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        Towards Visible and Thermal Drone Monitoring with Convolutional Neural Networks
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Abstract

This paper reports a visible and thermal drone monitoring system that integrates deep-learning-based detection and tracking modules. The biggest challenge in adopting deep learning methods for drone detection is the paucity of training drone images especially thermal drone images. To address this issue, we develop two data augmentation techniques. One is a model-based drone augmentation technique that automatically generates visible drone images with a bounding box label on the drone's location. The other is exploiting an adversarial data augmentation methodology to create thermal drone images. To track a small flying drone, we utilize the residual information between consecutive image frames. Finally, we present an integrated detection and tracking system that outperforms the performance of each individual module containing detection or tracking only. The experiments show that, even being trained on synthetic data, the proposed system performs well on real-world drone images with complex background. The USC drone detection and tracking dataset with user labeled bounding boxes is available to the public.

I. INTRODUCTION

There is a growing interest in the commercial and recreational use of drones. This in turn imposes a threat to public safety. The Federal Aviation Administration (FAA) and NASA have reported numerous cases of drones disturbing the airline flight operations, leading to near collisions. It is therefore important to develop a robust drone monitoring system that can identify and track illegal drones. Drone monitoring is however a difficult task because of diversified and complex background in the real-world environment and numerous drone types in the market.

Generally speaking, techniques for localizing drones can be categorized into two types: acoustic and optical sensing techniques. The acoustic sensing approach achieves target localization and recognition by using a miniature acoustic array system. The optical sensing approach processes images or videos to estimate the position and identity of a target object. In this work, we employ the optical sensing approach by leveraging the recent breakthrough in the computer vision field.

The objective of video-based object detection and tracking is to detect and track instances of a target object from image sequences. In earlier days, this task was accomplished by extracting discriminant features such as the scale-invariant feature transform (SIFT) [1] and the histograms of oriented gradients (HOG) [2]. The SIFT feature vector is attractive since it is invariant to object's translation, orientation, and uniform scaling. Besides, it is not too sensitive to projective distortions and illumination changes since one can transform an image into a large collection of local feature vectors. The HOG feature vector is obtained by computing normalized local histograms of image gradient directions or edge orientations in a dense grid. It provides another powerful feature set for object recognition.

In 2012, Krizhevsky et al. [3] demonstrated the power of the convolutional neural network (CNN) in the ImageNet grand challenge, which is a large-scale object classification task, successfully. This work has inspired a lot of follow-up work on the developments and applications of deep learning methods. A CNN consists of multiple convolutional and fully connected layers, where each layer is followed by a non-linear activation function. These networks can be trained end-to-end by back-propagation. There are several variants in CNNs such as the R-CNN [4], SPPNet [5], and Faster-RCNN [6]. Since these networks can generate highly discriminant features, they outperform traditional object detection techniques by a large margin. The Faster-RCNN includes a Region Proposal Network (RPN) to find object proposals, and it can reach nearly real-time object detection.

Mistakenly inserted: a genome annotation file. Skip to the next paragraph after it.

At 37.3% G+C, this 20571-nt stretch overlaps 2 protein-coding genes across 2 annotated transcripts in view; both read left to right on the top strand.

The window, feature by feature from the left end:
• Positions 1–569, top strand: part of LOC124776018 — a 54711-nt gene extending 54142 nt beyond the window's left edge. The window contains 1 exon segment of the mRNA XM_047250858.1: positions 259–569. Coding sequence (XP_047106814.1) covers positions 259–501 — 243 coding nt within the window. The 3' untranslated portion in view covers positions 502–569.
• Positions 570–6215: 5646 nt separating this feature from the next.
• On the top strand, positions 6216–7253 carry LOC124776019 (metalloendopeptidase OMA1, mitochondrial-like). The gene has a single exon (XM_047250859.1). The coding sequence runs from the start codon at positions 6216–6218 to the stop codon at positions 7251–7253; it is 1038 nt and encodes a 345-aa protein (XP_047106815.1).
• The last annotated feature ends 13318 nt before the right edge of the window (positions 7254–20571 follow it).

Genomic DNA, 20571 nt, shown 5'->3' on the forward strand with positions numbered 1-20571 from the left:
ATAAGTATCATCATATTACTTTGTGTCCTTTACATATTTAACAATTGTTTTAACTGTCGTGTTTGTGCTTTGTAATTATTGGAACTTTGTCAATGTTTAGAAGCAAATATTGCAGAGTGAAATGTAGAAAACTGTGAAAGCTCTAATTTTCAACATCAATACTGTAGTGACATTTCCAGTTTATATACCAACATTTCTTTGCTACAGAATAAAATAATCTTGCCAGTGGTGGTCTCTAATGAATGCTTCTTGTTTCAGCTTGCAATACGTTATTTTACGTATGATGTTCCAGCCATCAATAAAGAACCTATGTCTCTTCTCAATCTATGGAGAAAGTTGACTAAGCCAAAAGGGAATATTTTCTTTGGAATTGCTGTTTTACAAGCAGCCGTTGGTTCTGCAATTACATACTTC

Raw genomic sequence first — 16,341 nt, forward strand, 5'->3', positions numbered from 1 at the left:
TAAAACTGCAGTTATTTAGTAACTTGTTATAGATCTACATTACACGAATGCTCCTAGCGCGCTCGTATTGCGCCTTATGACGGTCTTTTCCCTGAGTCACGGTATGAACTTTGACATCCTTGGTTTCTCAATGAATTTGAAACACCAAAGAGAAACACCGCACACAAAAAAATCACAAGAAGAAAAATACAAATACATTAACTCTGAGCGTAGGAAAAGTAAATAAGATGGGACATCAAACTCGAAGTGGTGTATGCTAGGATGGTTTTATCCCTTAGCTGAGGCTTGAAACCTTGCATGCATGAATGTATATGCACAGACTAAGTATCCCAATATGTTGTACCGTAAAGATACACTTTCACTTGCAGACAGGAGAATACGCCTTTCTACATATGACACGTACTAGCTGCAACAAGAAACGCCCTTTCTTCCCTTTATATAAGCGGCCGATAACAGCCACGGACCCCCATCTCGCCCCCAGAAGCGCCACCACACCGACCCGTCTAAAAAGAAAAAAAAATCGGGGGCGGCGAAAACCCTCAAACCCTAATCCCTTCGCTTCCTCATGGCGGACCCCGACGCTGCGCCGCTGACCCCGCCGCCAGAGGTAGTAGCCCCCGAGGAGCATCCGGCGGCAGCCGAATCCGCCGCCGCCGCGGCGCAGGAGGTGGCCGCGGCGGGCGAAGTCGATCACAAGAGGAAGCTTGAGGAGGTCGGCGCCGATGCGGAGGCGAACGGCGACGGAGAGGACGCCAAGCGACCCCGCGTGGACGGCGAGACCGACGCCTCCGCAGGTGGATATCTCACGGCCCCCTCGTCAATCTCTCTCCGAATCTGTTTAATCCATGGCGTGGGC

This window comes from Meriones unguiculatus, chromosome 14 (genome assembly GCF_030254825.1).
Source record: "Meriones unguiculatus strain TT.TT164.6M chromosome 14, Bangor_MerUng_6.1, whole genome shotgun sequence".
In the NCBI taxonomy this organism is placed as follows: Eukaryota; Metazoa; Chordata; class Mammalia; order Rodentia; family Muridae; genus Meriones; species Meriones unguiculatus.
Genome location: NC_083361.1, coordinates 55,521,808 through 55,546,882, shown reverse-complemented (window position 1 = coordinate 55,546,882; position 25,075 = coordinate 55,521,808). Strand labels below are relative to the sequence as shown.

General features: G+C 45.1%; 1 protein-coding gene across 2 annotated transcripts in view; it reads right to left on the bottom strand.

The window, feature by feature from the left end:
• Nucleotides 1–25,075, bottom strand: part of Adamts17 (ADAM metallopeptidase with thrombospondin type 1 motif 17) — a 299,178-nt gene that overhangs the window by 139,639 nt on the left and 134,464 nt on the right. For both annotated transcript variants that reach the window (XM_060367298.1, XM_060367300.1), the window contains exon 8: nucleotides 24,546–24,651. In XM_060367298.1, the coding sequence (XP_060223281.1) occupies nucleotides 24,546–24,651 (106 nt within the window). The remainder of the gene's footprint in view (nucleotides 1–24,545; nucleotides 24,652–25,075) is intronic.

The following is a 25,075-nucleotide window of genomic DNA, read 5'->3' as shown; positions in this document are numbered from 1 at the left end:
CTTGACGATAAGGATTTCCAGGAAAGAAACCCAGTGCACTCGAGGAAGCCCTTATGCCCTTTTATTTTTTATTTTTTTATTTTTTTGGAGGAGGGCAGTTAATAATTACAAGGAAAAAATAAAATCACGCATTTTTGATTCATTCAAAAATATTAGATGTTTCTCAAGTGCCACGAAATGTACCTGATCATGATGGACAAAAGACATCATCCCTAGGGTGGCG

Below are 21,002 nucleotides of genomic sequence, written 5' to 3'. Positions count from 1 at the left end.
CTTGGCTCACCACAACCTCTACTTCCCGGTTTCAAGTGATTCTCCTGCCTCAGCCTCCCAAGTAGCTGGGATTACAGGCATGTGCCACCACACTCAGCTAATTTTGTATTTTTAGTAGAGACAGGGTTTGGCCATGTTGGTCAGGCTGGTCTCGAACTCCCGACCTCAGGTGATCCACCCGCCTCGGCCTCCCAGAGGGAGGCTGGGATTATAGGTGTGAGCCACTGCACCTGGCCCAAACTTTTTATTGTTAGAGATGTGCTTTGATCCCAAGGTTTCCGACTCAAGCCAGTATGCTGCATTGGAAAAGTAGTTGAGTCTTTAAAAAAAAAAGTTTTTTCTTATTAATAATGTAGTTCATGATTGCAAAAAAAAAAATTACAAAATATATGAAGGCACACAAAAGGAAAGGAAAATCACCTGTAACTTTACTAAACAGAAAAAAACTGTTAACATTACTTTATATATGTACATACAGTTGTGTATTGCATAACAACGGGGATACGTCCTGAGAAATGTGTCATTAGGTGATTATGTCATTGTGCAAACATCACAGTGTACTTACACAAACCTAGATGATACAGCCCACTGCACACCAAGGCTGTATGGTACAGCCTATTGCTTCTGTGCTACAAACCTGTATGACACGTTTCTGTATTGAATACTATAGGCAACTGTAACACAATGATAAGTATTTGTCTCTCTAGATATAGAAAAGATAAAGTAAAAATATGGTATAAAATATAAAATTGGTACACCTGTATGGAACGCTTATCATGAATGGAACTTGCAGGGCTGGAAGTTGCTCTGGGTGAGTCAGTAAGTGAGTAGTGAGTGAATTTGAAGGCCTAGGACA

In particular, our proposed model integrates the detector module and tracker module to set up a drone monitoring system as illustrated in Fig. 1. The proposed system can monitor drones during both day and night. Due to the lack of the drone data and paucity of thermal drone diversities, we propose model-based augmentation for visible drone data augmentation and design a modified Cycle-GAN-based generation approach for thermal drone data augmentation. Furthermore, a residual tracker module is presented to deal with fast motion and occlusions. Finally, we demonstrate the effectiveness of the proposed integrated model on USC drone dataset and attain an AUC score of 43.8% on the test set.

Fig. 1. Overview of proposed approach. We integrate the tracking module and detector module to set up an integrated system. The integrated system can monitor the drone during day and night with exploiting our proposed data augmentation techniques.

The contributions of our work are summarized below.

  • To the best of our knowledge, this is the first one to use the deep learning technology to solve the challenging drone detection and tracking problem.

  • We propose to exploit a large number of synthetic drone images, which are generated by conventional image processing and 3D rendering algorithms, along with a few real 2D and 3D data to train the CNN.

  • We develop an adversarial data augmentation technique, a modified Cycle-GAN-based generation approach, to create more thermal drone images to train the thermal drone detector.

  • We propose to utilize the residue information from an image sequence to train and test an CNN-based object tracker. It allows us to track a small flying object in the cluttered environment.

  • We present an integrated drone monitoring system that consists of a drone detector and a generic object tracker. The integrated system outperforms the detection-only and the tracking-only sub-systems.